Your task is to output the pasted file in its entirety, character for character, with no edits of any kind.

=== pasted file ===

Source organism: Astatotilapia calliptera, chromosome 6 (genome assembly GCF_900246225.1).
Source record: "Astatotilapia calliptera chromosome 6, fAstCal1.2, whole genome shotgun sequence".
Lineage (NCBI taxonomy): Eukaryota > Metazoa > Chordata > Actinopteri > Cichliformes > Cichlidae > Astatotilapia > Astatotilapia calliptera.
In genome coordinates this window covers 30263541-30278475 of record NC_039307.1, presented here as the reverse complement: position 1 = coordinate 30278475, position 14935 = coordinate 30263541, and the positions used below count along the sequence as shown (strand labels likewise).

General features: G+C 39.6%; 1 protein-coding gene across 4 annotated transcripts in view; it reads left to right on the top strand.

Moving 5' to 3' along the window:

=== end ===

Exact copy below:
Source organism: Astatotilapia calliptera, chromosome 6 (genome assembly GCF_900246225.1).
Source record: "Astatotilapia calliptera chromosome 6, fAstCal1.2, whole genome shotgun sequence".
Lineage (NCBI taxonomy): Eukaryota > Metazoa > Chordata > Actinopteri > Cichliformes > Cichlidae > Astatotilapia > Astatotilapia calliptera.
In genome coordinates this window covers 30263541-30278475 of record NC_039307.1, presented here as the reverse complement: position 1 = coordinate 30278475, position 14935 = coordinate 30263541, and the positions used below count along the sequence as shown (strand labels likewise).

General features: G+C 39.6%; 1 protein-coding gene across 4 annotated transcripts in view; it reads left to right on the top strand.

Moving 5' to 3' along the window: